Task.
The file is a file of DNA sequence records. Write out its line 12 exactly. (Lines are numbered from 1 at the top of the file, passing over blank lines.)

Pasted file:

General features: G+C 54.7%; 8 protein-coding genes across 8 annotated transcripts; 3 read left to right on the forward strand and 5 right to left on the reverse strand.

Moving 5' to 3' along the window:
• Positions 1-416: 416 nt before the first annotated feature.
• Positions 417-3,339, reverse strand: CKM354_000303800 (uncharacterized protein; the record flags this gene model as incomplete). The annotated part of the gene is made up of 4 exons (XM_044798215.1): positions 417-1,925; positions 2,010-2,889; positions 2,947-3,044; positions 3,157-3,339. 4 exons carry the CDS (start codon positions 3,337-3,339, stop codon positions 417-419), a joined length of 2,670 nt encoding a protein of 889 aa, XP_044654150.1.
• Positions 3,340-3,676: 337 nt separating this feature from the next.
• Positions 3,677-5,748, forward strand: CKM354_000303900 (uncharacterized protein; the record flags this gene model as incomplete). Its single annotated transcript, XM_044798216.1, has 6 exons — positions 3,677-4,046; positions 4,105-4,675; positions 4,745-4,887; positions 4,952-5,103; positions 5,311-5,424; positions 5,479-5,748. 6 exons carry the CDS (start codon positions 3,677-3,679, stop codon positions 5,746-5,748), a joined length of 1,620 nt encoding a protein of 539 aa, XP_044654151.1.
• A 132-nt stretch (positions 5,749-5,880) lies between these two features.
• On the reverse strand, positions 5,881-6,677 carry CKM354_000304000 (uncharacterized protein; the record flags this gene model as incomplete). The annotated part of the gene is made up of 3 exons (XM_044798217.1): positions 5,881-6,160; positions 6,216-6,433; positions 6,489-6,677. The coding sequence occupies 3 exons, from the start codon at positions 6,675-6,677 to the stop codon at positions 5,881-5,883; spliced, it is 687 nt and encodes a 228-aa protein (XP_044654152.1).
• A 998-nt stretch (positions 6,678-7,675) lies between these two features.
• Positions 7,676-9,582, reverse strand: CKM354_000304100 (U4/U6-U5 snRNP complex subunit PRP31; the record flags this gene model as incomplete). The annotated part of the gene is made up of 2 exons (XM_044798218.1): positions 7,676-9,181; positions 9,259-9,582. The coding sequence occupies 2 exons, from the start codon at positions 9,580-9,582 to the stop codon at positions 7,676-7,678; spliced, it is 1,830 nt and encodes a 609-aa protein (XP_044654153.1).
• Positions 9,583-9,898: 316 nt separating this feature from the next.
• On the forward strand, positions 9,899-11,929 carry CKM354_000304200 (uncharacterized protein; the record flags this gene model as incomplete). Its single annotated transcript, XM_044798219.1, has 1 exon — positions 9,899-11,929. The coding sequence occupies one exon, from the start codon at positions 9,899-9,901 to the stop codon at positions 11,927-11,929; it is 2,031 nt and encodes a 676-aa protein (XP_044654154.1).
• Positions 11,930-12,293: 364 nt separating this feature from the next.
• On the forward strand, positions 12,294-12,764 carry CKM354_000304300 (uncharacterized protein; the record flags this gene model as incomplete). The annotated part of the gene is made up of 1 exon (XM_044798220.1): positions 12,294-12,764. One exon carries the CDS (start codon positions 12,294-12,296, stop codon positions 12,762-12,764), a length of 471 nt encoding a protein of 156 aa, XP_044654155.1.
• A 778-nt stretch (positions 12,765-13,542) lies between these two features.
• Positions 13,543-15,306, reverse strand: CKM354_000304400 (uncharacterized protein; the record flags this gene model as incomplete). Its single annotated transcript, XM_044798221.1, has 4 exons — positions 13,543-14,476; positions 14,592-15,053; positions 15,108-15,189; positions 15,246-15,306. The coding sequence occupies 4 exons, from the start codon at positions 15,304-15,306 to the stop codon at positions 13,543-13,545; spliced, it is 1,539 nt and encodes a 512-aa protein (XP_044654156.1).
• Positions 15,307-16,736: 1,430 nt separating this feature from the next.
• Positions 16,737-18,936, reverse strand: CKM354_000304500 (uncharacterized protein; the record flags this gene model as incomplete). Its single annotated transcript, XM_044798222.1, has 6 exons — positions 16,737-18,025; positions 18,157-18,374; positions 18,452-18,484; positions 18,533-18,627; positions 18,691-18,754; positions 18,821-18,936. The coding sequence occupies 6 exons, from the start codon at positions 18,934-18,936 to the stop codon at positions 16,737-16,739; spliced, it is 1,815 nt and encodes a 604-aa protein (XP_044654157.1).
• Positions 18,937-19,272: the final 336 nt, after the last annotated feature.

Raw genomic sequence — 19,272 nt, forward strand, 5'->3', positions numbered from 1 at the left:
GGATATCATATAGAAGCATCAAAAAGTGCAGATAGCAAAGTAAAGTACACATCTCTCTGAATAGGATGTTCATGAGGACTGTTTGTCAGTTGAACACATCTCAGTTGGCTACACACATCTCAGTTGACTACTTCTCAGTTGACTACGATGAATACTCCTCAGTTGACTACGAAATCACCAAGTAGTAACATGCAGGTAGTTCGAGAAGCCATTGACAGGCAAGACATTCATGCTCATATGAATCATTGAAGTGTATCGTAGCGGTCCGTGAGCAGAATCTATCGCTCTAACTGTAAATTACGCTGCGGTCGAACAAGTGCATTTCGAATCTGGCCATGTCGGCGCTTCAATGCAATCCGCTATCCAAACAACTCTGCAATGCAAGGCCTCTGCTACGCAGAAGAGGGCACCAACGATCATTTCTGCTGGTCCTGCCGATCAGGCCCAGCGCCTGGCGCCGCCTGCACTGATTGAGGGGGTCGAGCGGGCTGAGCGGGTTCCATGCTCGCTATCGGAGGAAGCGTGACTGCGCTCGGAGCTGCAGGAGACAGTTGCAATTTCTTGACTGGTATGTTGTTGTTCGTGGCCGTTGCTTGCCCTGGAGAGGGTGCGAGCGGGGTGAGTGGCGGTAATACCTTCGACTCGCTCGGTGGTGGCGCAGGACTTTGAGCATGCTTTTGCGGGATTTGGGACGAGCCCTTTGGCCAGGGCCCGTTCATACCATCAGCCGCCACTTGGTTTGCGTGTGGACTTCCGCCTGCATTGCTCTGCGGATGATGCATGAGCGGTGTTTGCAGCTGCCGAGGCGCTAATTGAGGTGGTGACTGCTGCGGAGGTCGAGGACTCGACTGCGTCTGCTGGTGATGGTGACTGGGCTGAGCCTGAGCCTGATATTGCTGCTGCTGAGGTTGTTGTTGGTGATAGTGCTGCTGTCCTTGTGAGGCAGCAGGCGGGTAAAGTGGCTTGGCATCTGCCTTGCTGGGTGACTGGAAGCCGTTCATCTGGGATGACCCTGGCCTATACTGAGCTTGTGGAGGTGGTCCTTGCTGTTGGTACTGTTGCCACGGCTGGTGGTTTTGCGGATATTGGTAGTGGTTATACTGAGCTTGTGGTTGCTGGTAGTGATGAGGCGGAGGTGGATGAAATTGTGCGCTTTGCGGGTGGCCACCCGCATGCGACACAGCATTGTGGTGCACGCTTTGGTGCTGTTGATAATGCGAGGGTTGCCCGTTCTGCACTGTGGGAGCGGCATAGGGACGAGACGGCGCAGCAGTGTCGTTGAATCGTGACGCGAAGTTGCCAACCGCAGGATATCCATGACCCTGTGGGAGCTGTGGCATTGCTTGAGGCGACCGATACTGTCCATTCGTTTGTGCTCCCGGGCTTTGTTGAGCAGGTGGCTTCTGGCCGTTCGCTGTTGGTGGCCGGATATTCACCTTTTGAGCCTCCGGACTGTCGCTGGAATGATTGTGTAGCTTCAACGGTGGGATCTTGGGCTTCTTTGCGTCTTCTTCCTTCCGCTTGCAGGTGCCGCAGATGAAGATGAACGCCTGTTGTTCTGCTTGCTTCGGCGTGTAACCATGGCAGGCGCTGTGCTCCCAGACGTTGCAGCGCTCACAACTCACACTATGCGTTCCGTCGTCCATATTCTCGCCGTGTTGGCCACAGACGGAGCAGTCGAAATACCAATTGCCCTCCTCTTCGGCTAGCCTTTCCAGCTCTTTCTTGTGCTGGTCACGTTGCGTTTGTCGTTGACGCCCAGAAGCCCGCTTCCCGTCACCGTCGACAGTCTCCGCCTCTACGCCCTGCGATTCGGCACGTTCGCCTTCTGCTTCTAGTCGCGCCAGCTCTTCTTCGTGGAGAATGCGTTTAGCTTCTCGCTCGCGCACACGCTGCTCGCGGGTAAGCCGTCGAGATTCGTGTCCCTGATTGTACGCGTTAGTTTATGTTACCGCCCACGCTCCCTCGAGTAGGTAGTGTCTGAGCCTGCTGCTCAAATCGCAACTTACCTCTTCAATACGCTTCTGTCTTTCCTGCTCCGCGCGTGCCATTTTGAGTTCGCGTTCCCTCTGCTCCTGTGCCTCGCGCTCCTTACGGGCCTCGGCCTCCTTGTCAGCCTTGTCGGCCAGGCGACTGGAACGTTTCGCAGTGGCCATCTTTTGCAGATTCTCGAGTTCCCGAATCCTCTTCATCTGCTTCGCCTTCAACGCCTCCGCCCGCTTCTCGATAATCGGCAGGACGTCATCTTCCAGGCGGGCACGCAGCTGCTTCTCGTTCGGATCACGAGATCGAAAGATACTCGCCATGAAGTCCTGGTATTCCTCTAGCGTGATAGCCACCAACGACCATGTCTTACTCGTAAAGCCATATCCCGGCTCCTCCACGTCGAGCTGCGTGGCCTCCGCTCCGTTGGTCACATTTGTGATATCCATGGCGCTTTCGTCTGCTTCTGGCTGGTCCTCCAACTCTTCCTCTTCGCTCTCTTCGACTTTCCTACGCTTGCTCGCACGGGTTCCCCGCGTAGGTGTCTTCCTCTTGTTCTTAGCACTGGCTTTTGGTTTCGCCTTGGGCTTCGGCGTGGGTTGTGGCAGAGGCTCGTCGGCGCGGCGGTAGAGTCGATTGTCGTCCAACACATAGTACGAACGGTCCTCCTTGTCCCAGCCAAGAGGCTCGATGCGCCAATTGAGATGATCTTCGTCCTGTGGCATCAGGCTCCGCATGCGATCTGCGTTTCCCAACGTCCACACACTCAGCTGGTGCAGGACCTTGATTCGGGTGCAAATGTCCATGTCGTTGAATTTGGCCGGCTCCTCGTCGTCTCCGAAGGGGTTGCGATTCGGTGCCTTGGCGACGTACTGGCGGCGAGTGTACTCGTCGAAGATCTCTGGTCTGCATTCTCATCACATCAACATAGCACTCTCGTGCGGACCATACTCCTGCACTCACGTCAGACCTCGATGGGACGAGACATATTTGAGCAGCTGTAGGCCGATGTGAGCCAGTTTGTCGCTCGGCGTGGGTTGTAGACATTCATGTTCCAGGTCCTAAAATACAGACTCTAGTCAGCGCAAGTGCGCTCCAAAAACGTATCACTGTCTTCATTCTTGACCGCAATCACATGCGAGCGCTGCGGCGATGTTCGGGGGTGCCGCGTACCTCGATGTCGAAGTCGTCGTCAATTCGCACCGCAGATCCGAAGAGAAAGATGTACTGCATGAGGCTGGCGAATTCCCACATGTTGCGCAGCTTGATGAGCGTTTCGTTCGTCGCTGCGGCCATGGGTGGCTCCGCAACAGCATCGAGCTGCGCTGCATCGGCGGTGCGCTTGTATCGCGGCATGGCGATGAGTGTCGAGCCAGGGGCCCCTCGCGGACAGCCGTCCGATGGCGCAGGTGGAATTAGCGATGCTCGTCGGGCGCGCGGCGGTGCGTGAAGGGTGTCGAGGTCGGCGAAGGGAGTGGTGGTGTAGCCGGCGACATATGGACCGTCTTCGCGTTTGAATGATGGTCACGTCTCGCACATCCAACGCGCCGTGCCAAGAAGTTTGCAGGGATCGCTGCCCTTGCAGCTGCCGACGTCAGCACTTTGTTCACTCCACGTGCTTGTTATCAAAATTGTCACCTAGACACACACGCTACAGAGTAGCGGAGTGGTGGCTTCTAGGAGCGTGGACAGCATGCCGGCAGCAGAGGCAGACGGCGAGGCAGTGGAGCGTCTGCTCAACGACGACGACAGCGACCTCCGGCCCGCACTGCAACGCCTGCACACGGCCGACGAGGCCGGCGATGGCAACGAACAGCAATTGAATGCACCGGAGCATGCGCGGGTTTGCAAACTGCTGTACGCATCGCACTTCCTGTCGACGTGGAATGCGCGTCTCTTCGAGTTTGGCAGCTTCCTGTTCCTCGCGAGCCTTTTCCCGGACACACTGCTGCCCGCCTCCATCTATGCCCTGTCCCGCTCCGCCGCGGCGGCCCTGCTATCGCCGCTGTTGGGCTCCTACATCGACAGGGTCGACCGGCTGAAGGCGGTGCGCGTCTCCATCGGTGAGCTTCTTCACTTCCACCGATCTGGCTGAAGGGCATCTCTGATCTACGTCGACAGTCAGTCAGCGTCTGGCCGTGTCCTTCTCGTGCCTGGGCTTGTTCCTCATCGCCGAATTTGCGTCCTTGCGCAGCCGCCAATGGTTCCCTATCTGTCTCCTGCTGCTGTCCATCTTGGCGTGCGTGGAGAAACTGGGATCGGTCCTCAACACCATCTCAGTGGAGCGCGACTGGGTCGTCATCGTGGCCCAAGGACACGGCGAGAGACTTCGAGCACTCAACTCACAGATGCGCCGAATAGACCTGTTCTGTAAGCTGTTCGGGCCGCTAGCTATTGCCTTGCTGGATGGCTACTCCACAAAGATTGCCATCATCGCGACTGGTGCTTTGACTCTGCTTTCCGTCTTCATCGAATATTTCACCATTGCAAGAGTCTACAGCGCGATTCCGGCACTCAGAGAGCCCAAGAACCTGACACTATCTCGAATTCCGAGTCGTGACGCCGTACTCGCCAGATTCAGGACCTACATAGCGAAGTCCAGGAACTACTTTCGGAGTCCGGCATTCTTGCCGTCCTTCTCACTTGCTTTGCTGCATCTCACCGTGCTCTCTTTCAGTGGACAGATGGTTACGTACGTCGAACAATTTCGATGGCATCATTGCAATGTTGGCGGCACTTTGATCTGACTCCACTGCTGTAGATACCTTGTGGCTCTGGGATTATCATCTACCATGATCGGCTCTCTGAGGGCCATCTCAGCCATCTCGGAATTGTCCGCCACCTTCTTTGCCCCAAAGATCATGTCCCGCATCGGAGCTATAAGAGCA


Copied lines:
• On the forward strand, positions 9,899-11,929 carry CKM354_000304200 (uncharacterized protein; the record flags this gene model as incomplete). Its single annotated transcript, XM_044798219.1, has 1 exon — positions 9,899-11,929. The coding sequence occupies one exon, from the start codon at positions 9,899-9,901 to the stop codon at positions 11,927-11,929; it is 2,031 nt and encodes a 676-aa protein (XP_044654154.1).